And then, the all-important question...the $64,000 question if you will..."Should this ever happen again, what will you do?" Because you see, if I've fixed it for them, if I've made it better in any way whatsoever, I want to get a commitment from them and a recognition of that commitment. I want to hear "You have helped, and if it should happen, I will call you."

This is the stuff from which raving fans are made. This is my opportunity to shine for them, and turn them from a ranting to a raving.

I hope this helps.

Author anagram100
#3 | Posted: 20 Feb 2007 13:13 
The level of abuse is the key. I agree with Karen, personal attacks and profanity are just not acceptable on any level whatever the reason.

If I take over a call I let the customer talk until they run out of steam, using active listening techniques so they are aware I am still listening and at the same time I'm making notes. My first question is normally then to offer to call them back so save them the cost of the call. I tell them if I need to, that I will need to look at the account notes etc and give them a call back in 10 - 15 minutes.

Then it depends on the nature of the call, but generally, I summarize what they've said and anything I can verify from what I've looked at. I ask them what their expectations of the situation were and what they are now. Then I provide my solution answers etc.

Like Karen, I then take personal ownership of the situation and call the customer back even if all I'm saying is I'm still looking into it. The customer then understands they're at the top of my list and are the most important thing to me at the time. Once the situation has been resolved I will normally follow up with a call or e-mail a couple of weeks later as well.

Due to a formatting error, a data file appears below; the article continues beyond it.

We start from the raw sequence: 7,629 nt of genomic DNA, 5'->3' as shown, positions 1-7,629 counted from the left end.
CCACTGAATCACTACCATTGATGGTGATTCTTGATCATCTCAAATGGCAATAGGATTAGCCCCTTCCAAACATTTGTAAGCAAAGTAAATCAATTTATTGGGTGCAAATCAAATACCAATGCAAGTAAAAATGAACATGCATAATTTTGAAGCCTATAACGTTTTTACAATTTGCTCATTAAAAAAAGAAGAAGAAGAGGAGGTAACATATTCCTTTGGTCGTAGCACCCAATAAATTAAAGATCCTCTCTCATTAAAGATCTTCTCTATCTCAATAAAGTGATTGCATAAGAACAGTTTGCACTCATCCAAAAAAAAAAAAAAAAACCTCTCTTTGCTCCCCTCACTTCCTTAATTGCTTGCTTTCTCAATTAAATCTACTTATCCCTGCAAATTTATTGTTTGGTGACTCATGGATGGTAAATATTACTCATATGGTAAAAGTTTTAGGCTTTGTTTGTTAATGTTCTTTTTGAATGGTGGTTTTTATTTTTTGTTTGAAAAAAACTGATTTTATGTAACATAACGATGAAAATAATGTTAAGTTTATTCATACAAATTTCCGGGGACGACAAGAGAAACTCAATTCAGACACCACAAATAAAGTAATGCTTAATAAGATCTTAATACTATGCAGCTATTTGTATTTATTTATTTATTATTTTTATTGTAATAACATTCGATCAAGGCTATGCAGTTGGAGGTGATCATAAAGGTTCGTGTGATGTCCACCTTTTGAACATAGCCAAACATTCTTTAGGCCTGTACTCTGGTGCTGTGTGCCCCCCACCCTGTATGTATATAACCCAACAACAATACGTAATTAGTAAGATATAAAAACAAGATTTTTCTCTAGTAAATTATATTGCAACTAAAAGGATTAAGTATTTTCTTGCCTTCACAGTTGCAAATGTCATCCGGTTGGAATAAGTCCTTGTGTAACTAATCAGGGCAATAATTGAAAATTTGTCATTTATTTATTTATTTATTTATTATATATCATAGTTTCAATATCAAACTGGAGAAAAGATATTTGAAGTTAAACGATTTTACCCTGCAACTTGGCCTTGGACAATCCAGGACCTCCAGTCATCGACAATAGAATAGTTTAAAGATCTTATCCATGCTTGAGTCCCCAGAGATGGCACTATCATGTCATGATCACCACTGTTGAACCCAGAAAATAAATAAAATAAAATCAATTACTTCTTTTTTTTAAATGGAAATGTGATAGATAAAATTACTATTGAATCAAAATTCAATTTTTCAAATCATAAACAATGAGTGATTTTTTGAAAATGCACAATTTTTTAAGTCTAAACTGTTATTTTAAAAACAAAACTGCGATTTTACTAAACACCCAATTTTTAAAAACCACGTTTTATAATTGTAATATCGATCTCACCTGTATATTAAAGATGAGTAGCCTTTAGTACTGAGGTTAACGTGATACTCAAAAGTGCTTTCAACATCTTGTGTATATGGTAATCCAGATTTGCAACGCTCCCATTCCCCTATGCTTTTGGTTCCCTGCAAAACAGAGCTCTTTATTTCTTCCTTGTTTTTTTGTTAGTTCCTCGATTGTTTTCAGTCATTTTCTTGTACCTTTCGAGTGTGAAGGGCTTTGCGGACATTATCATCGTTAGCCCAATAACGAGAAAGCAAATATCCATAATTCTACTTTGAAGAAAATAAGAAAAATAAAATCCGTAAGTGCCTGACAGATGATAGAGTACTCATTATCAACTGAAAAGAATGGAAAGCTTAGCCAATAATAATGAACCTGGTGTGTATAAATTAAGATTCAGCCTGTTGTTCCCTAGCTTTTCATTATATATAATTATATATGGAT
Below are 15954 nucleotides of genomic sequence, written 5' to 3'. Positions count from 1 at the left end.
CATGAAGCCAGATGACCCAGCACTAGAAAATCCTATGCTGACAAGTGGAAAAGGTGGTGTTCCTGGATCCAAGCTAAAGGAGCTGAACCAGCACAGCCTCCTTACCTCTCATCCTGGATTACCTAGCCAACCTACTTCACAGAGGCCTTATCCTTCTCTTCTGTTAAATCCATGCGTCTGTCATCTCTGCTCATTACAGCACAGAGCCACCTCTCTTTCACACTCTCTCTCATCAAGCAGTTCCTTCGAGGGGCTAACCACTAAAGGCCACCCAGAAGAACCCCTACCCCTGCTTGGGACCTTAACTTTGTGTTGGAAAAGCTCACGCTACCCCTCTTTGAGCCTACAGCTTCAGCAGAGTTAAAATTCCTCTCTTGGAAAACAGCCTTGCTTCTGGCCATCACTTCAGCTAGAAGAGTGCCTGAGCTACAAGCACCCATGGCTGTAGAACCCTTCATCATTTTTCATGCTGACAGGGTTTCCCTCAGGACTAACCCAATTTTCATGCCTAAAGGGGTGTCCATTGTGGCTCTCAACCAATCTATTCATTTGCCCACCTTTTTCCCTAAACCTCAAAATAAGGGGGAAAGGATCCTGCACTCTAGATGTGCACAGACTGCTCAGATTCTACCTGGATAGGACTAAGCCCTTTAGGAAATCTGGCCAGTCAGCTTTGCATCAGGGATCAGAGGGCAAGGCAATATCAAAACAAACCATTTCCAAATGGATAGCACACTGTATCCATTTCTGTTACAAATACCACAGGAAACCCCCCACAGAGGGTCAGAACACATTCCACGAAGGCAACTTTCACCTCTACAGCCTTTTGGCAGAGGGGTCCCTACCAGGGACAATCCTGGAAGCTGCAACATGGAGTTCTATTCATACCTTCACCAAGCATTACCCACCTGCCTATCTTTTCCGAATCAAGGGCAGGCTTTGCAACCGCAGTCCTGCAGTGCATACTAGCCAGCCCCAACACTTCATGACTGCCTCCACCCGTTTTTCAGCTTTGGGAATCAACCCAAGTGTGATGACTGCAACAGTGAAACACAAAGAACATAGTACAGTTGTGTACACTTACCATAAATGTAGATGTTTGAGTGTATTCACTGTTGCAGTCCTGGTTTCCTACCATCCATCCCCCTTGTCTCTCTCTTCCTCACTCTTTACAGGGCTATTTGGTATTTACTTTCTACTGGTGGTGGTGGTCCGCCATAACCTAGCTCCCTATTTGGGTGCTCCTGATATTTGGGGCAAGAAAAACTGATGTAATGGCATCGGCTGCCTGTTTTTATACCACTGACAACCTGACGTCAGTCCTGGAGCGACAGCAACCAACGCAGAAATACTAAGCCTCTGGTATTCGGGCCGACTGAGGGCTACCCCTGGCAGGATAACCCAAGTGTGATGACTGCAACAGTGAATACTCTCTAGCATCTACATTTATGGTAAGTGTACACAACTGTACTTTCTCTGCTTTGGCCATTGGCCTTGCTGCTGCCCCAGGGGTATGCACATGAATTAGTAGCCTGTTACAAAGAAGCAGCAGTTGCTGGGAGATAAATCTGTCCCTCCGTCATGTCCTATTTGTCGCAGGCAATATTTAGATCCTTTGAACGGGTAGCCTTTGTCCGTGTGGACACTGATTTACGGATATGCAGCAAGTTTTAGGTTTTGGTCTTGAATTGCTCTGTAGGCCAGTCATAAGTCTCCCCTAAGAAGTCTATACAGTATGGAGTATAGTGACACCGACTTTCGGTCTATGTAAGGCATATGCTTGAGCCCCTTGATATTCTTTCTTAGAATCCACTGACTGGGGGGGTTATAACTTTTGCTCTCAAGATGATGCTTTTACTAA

Taking action to prevent the call happening again and sharing what happened with team leaders and advisors is also something I do.

Calmness is the key throughout and communication of your resolve to make it better for them.

Just my tuppence worth.

Author ayaree
#4 | Posted: 24 Feb 2007 17:31 
Bill, I was at first curious to know whether you were asking this as a recipient of such chewing out or as someone who wants to be an advocate for an employee faced with that situation. But I guess it doesn't matter, since it would be important to know how to handle it in either case.

When you say "no legitimate reason," I don't know if that means the caller was taking out his frustrations on somebody and there was no relationship to the specific topic at hand or if he was upset with the way the call was handled despite the customer service person doing what they "should" have been doing.

In either case, there needs to be a record of the experience, and then the right channels need to hear about it.